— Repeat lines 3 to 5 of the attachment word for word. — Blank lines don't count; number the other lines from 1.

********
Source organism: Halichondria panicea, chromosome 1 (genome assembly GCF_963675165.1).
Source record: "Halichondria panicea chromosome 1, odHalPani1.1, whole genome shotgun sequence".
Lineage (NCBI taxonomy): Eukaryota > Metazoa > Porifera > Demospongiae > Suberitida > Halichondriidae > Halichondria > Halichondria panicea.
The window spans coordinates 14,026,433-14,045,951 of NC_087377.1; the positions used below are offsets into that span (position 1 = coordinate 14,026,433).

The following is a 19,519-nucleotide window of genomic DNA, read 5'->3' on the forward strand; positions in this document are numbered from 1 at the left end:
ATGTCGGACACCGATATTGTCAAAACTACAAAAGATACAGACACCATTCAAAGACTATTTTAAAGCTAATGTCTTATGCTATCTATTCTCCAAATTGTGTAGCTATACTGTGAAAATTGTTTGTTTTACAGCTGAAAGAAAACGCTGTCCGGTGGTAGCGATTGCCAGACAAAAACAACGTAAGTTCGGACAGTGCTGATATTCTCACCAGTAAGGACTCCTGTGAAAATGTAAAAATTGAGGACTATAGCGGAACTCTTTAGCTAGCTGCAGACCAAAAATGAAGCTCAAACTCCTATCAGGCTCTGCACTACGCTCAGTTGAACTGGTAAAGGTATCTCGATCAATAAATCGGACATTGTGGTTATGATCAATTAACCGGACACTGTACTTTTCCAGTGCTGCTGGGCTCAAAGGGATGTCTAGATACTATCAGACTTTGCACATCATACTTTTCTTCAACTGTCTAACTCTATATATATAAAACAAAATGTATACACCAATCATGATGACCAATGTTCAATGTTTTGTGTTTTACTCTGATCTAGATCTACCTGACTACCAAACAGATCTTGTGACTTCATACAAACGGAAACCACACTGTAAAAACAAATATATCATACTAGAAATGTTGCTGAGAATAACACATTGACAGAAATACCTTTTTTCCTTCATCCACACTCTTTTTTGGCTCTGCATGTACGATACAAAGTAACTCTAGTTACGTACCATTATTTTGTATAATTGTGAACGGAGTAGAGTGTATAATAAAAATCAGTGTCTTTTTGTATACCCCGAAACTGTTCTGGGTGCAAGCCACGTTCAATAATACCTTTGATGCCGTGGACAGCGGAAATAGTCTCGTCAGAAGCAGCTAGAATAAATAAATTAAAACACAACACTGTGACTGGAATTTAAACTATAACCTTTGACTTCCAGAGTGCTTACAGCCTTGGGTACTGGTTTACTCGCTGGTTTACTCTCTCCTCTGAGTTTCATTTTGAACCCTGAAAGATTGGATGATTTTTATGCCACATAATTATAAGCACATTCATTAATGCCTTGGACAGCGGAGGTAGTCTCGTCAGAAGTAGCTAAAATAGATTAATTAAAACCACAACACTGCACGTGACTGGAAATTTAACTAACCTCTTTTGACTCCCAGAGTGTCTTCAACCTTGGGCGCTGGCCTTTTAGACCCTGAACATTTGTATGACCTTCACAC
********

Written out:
Lineage (NCBI taxonomy): Eukaryota > Metazoa > Porifera > Demospongiae > Suberitida > Halichondriidae > Halichondria > Halichondria panicea.
The window spans coordinates 14,026,433-14,045,951 of NC_087377.1; the positions used below are offsets into that span (position 1 = coordinate 14,026,433).

The following is a 19,519-nucleotide window of genomic DNA, read 5'->3' on the forward strand; positions in this document are numbered from 1 at the left end: